The fate of the Jaguars in 2010 is in the hands of the defense, and everyone from the team's defensive coordinator on down knows it. How's that for pressure?
It's all on the defense because Jack Del Rio's teams have always been built on the foundation of a strong defense and that foundation crumbled last season and must be reconstructed this year. They're trying.
Tuesday morning, in combined practices against the Atlanta Falcons, the Jaguars defense didn't try hard enough. It got creased for a couple of quick touchdown runs in nine-on-seven and then got pasted by Matt Ryan, Roddy White, Tony Gonzalez, Justin Peelle (huh?) and company in seven-on-seven, 11-on-11 and 53-on-53, too, if it had been allowed.
Whoa! Talk about leaving the field feeling bad? Defensive Coordinator Mel Tucker, an almost-always upbeat personality, couldn't hide his disappointment.
During the regeneration period – that's the new training staff terminology for lunch and a nap – Tucker, the defense's position coaches and probably the head coach, too, likely conveyed their disappointment to their players. When the afternoon practice began, the Jaguars defense clearly had a chip on its shoulder.
What was the chip worth? Well, let's just say the defense's performance in the afternoon was better; it wasn't great, but it was vastly improved.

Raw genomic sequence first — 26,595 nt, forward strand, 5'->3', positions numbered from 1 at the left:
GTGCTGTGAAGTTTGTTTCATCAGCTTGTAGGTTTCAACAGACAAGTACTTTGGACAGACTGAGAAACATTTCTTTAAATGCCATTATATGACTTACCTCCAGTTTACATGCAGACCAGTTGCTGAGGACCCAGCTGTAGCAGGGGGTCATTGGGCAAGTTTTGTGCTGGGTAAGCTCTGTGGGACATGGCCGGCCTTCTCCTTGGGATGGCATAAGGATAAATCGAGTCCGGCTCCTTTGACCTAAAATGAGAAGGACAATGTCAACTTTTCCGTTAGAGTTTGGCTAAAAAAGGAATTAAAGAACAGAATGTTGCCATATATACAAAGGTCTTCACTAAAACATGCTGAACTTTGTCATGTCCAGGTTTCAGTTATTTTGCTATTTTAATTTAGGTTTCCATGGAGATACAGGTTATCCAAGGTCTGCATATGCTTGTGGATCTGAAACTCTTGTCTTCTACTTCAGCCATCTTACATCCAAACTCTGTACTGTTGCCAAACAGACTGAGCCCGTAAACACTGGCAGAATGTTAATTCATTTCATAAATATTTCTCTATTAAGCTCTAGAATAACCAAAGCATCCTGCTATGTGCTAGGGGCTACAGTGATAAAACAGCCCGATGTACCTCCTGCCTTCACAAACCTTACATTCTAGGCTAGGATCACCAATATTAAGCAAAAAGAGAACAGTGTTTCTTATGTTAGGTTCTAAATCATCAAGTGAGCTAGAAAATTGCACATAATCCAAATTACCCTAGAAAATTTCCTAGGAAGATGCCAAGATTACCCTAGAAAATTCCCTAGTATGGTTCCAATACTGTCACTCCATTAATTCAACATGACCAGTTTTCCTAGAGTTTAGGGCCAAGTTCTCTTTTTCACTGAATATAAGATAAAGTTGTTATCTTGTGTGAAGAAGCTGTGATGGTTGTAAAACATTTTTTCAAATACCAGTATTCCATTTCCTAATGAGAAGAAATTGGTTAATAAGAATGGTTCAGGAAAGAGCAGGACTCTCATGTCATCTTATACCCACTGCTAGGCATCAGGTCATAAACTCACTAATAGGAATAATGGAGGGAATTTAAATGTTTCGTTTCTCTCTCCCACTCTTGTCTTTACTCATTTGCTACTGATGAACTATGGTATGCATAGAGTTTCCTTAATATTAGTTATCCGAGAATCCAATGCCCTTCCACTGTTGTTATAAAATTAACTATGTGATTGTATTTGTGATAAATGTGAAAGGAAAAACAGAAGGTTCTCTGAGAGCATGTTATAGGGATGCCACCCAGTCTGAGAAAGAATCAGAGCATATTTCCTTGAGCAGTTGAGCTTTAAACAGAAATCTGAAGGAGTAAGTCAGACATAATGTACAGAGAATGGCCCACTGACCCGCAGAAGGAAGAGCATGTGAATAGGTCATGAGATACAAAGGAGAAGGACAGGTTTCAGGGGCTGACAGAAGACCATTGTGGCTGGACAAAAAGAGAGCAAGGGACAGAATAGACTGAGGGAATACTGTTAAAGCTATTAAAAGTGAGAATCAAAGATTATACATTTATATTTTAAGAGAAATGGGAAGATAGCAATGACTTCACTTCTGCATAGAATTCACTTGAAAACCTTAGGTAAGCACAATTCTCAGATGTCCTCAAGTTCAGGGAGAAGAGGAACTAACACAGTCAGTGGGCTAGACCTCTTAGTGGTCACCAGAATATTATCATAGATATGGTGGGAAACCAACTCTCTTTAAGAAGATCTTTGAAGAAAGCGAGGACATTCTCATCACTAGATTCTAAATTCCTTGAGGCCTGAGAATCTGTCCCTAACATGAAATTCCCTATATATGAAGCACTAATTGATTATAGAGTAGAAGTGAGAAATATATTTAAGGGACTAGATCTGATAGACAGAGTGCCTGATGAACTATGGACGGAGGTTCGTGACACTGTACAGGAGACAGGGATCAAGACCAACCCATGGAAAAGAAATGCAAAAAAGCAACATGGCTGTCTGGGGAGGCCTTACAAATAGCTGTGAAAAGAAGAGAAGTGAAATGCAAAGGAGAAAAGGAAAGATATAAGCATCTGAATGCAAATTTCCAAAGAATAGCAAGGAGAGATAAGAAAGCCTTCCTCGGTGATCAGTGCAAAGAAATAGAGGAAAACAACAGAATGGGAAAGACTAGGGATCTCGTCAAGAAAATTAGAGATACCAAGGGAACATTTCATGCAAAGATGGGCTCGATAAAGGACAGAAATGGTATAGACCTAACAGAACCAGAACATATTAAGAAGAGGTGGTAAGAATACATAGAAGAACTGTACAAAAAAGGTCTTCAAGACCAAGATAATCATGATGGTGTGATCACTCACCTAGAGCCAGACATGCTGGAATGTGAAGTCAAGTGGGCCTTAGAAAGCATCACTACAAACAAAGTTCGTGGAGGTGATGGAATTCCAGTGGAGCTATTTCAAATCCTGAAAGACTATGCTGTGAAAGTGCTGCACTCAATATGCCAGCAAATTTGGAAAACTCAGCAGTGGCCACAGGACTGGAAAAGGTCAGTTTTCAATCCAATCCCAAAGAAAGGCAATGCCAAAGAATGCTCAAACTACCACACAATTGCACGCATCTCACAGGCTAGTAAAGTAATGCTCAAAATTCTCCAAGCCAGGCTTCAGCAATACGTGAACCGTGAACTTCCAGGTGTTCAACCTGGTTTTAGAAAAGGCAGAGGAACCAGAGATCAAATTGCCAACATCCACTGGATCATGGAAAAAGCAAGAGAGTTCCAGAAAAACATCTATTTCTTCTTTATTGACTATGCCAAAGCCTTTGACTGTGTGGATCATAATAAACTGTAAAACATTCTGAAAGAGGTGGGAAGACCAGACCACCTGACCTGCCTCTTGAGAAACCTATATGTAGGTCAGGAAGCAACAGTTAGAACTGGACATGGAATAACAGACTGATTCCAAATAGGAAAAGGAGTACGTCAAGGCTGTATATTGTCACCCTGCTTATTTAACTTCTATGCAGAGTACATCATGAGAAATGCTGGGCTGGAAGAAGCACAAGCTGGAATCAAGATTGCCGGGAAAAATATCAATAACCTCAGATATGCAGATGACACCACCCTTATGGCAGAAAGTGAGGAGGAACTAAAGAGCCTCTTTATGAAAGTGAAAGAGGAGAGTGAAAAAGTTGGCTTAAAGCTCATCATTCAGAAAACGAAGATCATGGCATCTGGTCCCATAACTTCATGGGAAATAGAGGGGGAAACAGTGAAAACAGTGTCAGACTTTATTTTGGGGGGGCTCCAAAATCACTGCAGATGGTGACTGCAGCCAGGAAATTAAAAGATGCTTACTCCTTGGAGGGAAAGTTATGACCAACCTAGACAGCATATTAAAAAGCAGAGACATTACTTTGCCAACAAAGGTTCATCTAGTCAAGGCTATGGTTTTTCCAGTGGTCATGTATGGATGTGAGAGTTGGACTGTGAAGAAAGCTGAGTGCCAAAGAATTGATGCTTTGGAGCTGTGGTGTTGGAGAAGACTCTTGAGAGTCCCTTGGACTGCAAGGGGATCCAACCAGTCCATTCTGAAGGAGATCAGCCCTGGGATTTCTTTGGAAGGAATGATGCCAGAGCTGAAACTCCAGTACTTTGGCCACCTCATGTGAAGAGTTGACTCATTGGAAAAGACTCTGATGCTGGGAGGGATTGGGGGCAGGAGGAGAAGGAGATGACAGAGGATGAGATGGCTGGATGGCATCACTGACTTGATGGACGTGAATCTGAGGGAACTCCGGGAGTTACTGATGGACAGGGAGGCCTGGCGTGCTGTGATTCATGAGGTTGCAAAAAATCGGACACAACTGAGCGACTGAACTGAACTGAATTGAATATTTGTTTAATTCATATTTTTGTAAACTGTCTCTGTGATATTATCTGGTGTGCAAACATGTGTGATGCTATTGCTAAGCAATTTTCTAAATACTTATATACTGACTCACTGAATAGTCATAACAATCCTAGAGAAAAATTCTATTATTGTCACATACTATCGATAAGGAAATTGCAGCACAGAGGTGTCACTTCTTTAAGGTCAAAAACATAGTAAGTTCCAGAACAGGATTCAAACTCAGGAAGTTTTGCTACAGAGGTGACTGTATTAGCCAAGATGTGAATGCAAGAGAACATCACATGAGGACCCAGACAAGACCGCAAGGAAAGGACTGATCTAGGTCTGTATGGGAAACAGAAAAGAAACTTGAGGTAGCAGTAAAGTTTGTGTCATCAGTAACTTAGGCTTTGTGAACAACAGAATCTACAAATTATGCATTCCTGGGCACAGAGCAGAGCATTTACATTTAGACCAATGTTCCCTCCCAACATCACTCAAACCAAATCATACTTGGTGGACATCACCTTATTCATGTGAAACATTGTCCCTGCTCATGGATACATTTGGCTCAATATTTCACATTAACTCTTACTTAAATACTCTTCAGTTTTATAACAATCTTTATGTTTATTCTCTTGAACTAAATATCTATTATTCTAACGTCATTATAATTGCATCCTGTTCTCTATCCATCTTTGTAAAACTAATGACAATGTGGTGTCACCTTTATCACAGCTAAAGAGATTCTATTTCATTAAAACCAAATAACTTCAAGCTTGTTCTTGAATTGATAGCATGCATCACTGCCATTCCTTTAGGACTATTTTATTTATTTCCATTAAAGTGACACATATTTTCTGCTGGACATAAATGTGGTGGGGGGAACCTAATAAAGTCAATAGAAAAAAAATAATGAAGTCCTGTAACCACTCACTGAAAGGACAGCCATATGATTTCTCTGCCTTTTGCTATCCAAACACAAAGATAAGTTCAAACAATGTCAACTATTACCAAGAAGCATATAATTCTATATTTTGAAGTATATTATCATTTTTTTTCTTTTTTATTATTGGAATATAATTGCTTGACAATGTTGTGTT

"Yeah, it was better," Tucker said. "We were sharper, had more energy. I thought we played faster. It looked like they were having fun."
The difference between the morning and afternoon practices is that in the afternoon the Jaguars alternated between good plays and bad plays. In the morning, there were mostly bad plays.
For example, linebacker Justin Durant intercepted a Matt Ryan pass in the afternoon session. Durant dropped perfectly into the path of a Ryan sideline throw. Ryan then followed with a deep ball to White, who beat Don Carey, who exchanged words with White, which caused a conference in the corner of the end zone.
Ryan followed by hitting Peelle (huh?) with a pass, and then Anthony Smith nearly intercepted one and Sean Considine did, in fact, intercept one. That's when the Jags defense stopped alternating between good plays and bad plays and just started making good plays, and that's when hope for the 2010 season was awakened again.
Cornerback Derek Cox knocked away a pass in the end zone in a two-minute drill, and defensive back Michael Coe killed the Falcons' two-minute series by intercepting quarterback John Parker Wilson on what was the last play of the two-day event.
OK, it was a combined practice, not a game, but stoning Ryan and company in that two-minute drill that ended practice on Tuesday was a major source of pride for the Jaguars defense to take back to Jacksonville. It is something on which they can build; it's something on which they must build because last in the league in sacks and 27th in pass-defense won't win in the NFL these days.
"We've got to get pressure on the quarterback, whether it's four, five or six-man rush. Whatever it is, we have to get pressure on the quarterback, and our tackling has to improve," Tucker said when asked what the Jaguars must do to become a better defense in 2010 than they were a year ago.
Twenty-one training camp practices are in the books. Just ahead is the preseason. The regular season and the moment of reckoning against such formidable first-month opponents as Philip Rivers and Peyton Manning are coming into view now. This is it and it's on the defense. It holds the team's fate in its hands.